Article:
You can also slide right and go around that way if you see a better setup…here’s a fantastic ace to the right!  Here’s another with a bit more loft to a back pin.  This one was heading long but the cup got in the way – amazing!

There is a grassy layup spot straight ahead that offers a good approach into this green — here’s a hole-out from there.



Pine Coast — Hole #11: Par 4

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Turbo A1 hitters can get on this green or close to it with a nice setup!  Before the Turbo A1 was eliminated, here’s a big drive that got a nice bounce for a short eagle chip.

There are options here as well for where to lay up for the approach.  Safest place is the main fairway straight ahead — here’s a hole-out from there.



Pine Coast — Hole #12: Par 4

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You’ll need to beef up a little bit since you’re shooting up and trying to clear the hill, but of course you can’t be long in the water either.  A nice strategy sometimes is to aim for just enough to get to the top of the hill and trickle down with backspin.

From the front-left box, this 7-wood was perfect to a right-center pin.  This 8-wood had just enough to bounce down the hill and settle into the hole.  And check out this hybrid which played the skip up the hill and made its way down into a front pin with backspin!

From the back box, this 5-wood skips over the sand onto the green and into the cup!  And this 6-wood barely clears the hill and bounces nicely into the hole.



Pine Coast — Hole #13: Par 5

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By shooting through the trees with a driver, you can land the lower fairway, aiming to the left or (more often) beyond the narrow sand in the middle, giving you plenty of distance for the uphill approach.  Use as much loft as you can to avoid the water on the approach, especially with a front pin.

This 3-wood almost didn’t have enough but got a nice bounce up into the cup!



Pine Coast — Hole #14: Par 3

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Four different tee boxes here will keep things interesting!

From the front-right box, here’s an ace to a left pin.

From the left-front box, here’s an ace to a front pin.

From the back box, here’s an ace to a front pin.



Pine Coast — Hole #15: Par 4

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NOTE — This was hole #8 in the beta.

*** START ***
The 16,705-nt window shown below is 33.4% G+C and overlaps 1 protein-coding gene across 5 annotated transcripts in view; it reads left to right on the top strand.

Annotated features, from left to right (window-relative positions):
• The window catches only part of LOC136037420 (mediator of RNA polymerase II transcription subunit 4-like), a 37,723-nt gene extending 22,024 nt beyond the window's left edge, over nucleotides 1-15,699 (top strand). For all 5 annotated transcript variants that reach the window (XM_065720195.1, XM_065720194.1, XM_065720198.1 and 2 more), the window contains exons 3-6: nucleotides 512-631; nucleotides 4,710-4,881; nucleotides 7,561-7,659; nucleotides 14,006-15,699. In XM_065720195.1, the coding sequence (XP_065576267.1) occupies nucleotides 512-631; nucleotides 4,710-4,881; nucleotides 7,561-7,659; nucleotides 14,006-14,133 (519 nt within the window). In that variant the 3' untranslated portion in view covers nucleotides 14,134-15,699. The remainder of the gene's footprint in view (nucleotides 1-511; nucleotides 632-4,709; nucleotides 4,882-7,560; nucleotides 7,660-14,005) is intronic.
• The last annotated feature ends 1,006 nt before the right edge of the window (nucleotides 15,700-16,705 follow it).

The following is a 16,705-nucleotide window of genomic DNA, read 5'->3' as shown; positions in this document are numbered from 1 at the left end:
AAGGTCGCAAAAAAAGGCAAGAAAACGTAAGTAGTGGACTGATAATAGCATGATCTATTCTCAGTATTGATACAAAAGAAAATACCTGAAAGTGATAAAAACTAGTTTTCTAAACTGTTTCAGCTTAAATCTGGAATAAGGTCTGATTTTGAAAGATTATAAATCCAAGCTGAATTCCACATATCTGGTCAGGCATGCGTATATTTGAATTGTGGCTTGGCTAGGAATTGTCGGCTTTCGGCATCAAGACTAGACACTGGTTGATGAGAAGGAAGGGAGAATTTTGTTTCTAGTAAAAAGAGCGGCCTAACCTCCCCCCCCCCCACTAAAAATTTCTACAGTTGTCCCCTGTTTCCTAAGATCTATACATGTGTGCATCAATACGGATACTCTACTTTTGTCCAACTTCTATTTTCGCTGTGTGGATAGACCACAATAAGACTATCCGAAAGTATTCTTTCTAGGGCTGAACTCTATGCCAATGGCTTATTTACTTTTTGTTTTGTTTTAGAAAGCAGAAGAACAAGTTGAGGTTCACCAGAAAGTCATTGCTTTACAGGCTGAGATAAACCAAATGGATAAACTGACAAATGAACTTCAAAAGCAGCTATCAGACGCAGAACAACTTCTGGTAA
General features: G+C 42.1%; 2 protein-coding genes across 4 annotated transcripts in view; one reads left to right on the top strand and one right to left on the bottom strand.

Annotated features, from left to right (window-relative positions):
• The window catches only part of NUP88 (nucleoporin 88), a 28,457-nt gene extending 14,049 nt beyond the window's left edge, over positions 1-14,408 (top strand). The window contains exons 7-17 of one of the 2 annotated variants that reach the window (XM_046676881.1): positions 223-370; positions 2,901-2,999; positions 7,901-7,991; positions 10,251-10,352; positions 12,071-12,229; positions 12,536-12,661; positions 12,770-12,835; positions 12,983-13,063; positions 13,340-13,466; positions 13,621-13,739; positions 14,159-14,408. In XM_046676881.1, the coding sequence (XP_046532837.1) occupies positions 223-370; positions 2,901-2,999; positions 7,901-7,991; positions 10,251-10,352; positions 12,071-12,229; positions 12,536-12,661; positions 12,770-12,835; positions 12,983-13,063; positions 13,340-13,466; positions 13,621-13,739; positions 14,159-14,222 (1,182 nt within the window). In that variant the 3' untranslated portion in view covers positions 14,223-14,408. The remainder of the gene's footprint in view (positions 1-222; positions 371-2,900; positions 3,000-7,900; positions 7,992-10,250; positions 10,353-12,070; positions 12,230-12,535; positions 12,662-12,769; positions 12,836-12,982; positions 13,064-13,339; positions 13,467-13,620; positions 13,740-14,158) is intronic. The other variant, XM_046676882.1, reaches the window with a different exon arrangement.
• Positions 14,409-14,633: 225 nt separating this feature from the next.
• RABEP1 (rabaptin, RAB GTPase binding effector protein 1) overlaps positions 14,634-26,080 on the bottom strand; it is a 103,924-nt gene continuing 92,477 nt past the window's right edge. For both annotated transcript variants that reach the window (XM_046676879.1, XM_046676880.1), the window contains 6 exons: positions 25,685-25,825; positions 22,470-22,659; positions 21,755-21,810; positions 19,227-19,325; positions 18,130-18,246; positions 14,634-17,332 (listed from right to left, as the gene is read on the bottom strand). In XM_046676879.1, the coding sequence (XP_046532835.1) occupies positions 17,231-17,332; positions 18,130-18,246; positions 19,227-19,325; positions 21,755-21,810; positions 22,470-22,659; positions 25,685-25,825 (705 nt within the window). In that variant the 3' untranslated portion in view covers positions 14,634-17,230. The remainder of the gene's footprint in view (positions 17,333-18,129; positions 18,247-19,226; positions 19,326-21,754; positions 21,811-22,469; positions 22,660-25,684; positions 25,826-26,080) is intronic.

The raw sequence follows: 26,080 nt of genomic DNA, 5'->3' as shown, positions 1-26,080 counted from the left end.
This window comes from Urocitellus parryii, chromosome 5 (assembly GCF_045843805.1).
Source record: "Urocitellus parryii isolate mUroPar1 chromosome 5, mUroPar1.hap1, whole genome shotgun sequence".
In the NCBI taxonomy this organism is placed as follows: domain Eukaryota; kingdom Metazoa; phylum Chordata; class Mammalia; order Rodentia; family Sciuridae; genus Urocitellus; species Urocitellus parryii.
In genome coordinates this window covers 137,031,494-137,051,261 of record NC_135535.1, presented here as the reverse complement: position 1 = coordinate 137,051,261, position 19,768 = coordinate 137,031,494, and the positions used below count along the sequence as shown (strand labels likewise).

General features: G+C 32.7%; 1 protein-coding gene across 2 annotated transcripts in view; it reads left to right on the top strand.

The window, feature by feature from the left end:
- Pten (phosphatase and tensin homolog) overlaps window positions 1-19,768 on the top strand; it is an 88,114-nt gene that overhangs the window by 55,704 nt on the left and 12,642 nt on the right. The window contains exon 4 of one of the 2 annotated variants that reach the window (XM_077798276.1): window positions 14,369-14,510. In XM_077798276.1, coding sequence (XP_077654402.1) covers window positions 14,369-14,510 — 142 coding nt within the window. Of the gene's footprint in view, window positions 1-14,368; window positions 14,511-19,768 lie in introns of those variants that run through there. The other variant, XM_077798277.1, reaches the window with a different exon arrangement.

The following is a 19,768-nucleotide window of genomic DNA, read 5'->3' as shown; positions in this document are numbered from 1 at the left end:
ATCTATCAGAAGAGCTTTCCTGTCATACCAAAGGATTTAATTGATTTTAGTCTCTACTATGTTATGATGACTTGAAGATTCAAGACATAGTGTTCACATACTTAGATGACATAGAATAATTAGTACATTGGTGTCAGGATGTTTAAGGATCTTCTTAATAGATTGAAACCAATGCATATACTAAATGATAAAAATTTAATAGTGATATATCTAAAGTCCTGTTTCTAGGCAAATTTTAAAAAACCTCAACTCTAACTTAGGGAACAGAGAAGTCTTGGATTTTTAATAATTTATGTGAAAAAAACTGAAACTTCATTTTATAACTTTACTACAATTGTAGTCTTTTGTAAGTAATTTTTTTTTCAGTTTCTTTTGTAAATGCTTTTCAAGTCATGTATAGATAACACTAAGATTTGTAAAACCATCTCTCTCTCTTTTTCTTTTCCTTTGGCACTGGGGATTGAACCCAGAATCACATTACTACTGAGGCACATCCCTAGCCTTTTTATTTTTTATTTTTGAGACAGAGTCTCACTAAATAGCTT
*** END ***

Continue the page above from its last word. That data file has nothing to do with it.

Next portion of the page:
This is a tricky par 4 late in the round that can set up fairly easy or downright nasty with some setups.  Around left or right of the tree is always an option, although to the right keeps you above dry land.  It’s most often a driver that will test your curve accuracy and distance control.

From the front-left box, this driver played a small cut around to a right pin.

From the back-right box, this driver settles into a right pin.



Pine Coast — Hole #16: Par 5

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There are many layup spots on this hole, and the risk increases with the closer you try to get to the water.  A tailwind is certainly helpful so that you don’t have to be as aggressive off the tee.  Always make sure not to tempt the water too much as you can usually still get there just fine with a driver…start farthest left and work your way in as needed to get as far as you can off the tee, but still safe, to enable a more reasonable approach.

From the far left end, here’s a 4-wood hole-out.  Here’s another with the driver.

From the center end of the fairway, this driver finds a back pin.



Pine Coast — Hole #17: Par 3

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From the closest front box, this high-teed loft wedge finds the cup.  And this wedge was too far but got a great bounce back to the hole!

From the left box, this shot was long but got a gentle bounce back to settle into the cup!

From the back-right box, here’s an 8-wood into a front-left pin.



Pine Coast — Hole #18: Par 4

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This is a really tough finishing hole from any tee box.  Even if you’re fortunate enough to get a setup where you can shoot around the right of all the trees, you’re still coming in with the slope and it’ll be hard to stop with any accuracy.  Other setups force you to shoot under/through the trees and cut into the green.

From the front-right box, this low-teed 7W stayed under the tree and found a front pin.

From the front-middle box, this 7-wood went around the right side to find a back-right pin.  Taking a different approach, this 3-hybrid went through the center gap in the trees for an ace!  And here’s a very interesting shot — a driver with backspin, shot straight through the bush on purpose so it would kill the distance, finds a back-right pin!  This shot works with anything from a 3W for a 200-yard shot to most drivers for something farther.  With the 3W it’s best to move up in the box but not needed for drivers…just ram straight through the bush towards the pin and watch it happen!

From the front-left box, this low-teed 6-wood cut through the left gap in the trees and settled into a front pin!  A number of other clubs can work here too, including a low-teed 4W, 5W, low 7W, 2-iron, or a 3-hybrid.  Here’s a 3-hybrid cut through with backspin to a right pin.

From the back box, here’s a perfect 3-wood cut around to a center pin.  Here’s another nice 3-wood to a front-left pin.  Also, here’s an incredible low-teed driver straight through the trees that jumped up to a back-right pin!